The world will not end if you reply a few hours later: Managing device interaction for a more productive, fulfilling life
The lawyer walked along the busy sidewalk. Stepping to the side, the lawyer narrowly avoided contact with an oncoming pedestrian – the pedestrian more interested in a firmly grasped phone than the pavement ahead. Another person, wielding a selfie stick, almost backed into the lawyer while lining up the perfect shot.
Arriving at the restaurant, the lawyer found it crowded with downtown professionals. Most stared at their phones instead of their dining companions. The lawyer, a few minutes early, instinctively pulled out a phone. Got to make sure the world had not ended since departing the office six minutes ago.
In the 1980s, the Cray Supercomputer ruled the computing world. It weighed 5,000 pounds and cost $32 million in today’s dollars. Today’s smartphones dwarf the Cray. They are amazingly powerful. They can email, text, call, and run more applications than one could ever use. Application designers know this, and design sticky applications. Don’t believe me? Track time when you next open Facebook. Casino-world gaming designers and psychologists help make social media oh so enticing. “Just a little more in my news feed and I’ll stop…”
But one doesn’t discard a useful tool for poor design. The question is: How does one modify the tool, and one’s behavior, to make sure the tool does not become a time suck?
Taking a little time to change settings will lessen distractions. The biggest distractions? Vibrating or chirping notifications that cause one to look at the screen. Think about the times you’ve reacted to a buzz, been sucked into various other matters on the phone, and then tried to remember 30 minutes later why you initially picked it up? An email vibration is an unnecessary reminder that one receives way too many emails. It adds stress and distracts from the immediate focus.
Reduce the Pavlovian phone grab by removing all non-essential notifications. Unless you are a social media professional, deactivate all social media notifications. Their constant buzz and a screen filled with attention-grabbers will derail productivity and add stress. But some notifications reduce stress. A specific vibration for emails or texts from a significant other or an assistant can be helpful. It allows one to ignore the other texts, focus on the matter at hand (a deposition, a meeting) but be able to sense potentially important notifications. Adjusting settings (adding people as VIPs on an iPhone, for example) and setting custom text vibration patterns for specific people makes this work.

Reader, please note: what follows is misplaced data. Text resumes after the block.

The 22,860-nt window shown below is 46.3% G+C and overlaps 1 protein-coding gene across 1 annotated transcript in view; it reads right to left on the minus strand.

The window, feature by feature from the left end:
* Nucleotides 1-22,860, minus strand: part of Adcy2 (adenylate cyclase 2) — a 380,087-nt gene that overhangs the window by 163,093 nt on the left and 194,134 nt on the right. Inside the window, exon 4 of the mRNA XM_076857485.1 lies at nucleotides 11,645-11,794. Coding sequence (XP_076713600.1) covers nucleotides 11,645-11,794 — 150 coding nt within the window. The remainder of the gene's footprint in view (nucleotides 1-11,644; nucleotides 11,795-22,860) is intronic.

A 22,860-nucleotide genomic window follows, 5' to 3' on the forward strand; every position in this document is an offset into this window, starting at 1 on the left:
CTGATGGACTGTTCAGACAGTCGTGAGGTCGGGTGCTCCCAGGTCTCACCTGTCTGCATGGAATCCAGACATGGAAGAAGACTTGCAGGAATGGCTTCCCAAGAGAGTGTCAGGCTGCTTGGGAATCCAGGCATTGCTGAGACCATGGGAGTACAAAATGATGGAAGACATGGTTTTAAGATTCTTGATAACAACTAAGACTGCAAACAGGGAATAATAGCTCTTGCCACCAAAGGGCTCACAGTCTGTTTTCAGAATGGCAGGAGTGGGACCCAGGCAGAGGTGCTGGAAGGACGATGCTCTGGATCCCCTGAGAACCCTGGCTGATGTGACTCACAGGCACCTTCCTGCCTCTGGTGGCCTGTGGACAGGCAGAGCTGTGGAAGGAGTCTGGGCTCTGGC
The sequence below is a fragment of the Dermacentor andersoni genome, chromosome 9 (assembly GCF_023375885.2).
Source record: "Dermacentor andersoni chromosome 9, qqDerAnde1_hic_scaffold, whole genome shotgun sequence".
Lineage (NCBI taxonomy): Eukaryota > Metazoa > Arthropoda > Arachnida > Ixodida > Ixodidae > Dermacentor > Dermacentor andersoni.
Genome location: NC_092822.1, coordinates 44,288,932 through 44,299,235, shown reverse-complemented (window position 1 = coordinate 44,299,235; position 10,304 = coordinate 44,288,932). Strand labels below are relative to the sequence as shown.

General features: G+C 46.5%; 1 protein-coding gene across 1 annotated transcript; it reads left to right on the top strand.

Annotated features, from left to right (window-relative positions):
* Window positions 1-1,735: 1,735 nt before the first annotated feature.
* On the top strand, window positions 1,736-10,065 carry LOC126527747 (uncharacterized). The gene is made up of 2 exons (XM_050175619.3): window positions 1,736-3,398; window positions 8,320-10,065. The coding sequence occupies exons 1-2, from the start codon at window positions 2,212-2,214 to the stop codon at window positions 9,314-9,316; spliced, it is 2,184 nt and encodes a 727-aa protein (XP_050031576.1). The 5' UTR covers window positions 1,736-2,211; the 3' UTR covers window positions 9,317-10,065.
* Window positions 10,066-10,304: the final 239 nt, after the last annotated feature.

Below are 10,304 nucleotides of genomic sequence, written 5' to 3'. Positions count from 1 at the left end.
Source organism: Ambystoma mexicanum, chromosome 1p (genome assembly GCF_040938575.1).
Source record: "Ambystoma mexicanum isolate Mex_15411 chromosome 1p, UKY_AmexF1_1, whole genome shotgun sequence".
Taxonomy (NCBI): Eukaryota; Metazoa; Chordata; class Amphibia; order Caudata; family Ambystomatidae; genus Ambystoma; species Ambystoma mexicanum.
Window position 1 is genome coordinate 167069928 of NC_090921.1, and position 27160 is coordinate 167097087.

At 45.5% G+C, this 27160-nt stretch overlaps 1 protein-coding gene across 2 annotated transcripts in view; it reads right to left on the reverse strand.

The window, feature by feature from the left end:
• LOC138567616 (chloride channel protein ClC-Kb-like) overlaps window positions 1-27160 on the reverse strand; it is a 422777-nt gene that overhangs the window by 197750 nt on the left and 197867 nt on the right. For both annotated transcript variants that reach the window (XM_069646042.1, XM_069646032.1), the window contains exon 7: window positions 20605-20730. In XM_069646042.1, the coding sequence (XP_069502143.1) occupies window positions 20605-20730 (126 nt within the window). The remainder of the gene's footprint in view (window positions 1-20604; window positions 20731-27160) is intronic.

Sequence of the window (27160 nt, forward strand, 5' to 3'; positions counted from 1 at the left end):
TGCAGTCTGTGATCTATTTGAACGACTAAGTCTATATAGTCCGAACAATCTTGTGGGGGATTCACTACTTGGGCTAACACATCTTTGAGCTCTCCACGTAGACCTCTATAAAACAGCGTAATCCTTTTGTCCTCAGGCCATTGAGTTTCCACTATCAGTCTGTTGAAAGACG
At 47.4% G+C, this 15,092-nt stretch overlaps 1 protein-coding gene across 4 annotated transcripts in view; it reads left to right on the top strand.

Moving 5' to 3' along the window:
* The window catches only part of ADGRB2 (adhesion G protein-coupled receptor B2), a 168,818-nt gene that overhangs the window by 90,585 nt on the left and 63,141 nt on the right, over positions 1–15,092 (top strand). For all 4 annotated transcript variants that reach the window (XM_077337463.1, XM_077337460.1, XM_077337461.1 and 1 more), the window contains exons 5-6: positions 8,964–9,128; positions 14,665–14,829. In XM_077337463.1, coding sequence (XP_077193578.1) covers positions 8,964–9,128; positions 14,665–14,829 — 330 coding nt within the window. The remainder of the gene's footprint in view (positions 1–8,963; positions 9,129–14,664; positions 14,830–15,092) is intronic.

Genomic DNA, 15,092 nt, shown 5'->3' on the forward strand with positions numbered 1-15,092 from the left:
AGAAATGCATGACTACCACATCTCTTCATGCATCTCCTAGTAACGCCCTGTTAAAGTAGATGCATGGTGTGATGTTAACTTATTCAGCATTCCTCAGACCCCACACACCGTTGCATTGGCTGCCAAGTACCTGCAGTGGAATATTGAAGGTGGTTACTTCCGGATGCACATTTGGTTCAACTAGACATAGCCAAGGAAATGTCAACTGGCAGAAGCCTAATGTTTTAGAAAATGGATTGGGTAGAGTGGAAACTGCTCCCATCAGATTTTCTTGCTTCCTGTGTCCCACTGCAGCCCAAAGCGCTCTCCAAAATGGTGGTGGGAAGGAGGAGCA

I was discussing a case with an expert recently when the expert said, “I have determined I am an excellent monotasker but a terrible multitasker.” Most people are the same. Do one’s most productive moments as a lawyer come from digging deep into a case, or from flitting between several different items? A productivity expert describes the latter as working in the shallows instead of the deep. Thinking work – strategizing and out-lawyering the opposition – comes from the depths.
So, park the phone. Put it in another room. Don’t whip out the phone when bored. Be judicious in looking at email. Does it help to know there’s a crappy email that one will have to address when the next available time to address it won’t be for several hours? An incoming email does not translate to an immediate obligation, and the world will not end if you reply a few hours later.
Social media as distraction
Whether you adopted social media for work or pleasure, we’re all stuck with it now. The marketing experts tell firms that’s where firms need to be. Engage, like, post, reply. Build a following to build the brand and get the good cases.
Fine, if that’s your thing. If you are really good at it, and invest a great deal of time, you’ll probably generate business. But for most of us, social media just becomes another obligation and another phone distraction. Is my witty tweet the one that will finally go viral? And shouldn’t I keep refreshing my feed to see its reach? My lord, only one retweet after 5 minutes – I have no self-worth.
If you don’t care enough about a person to see that person IRL on occasion (that’s in real life), the social media relationship is unlikely to generate anything beyond more likes. Spend time with people instead of devices and life will be more fulfilling and more rewarding. Folks refer to people, not twitter feeds.
Back to our lawyer waiting at the restaurant, phone in hand. The lawyer sheepishly slid it back into the suit pocket without looking at it. Despite the lawyer’s evangelizing, the lawyer was still working on device detachment. Years of bad behavior to overcome. Without a phone in hand, the lawyer got drawn into a conversation with a stranger. Amazing what happens when one focuses on people instead of machines.
Miles B. Cooper is a partner at Emison Cooper & Cooper LLP. He represents people with personal injury and wrongful death cases. In addition to litigating his own cases, he associates in as trial counsel and consults on trial matters. He has served as lead counsel, co-counsel, second seat, and schlepper over his career, and is a member of the American Board of Trial Advocates. Cooper’s interests beyond litigation include trial presentation technologies and bicycling (although not at the same time). This column celebrates ten years of his delivering Back Story content every month (but one) and is his 120th column.
2018 by the author.
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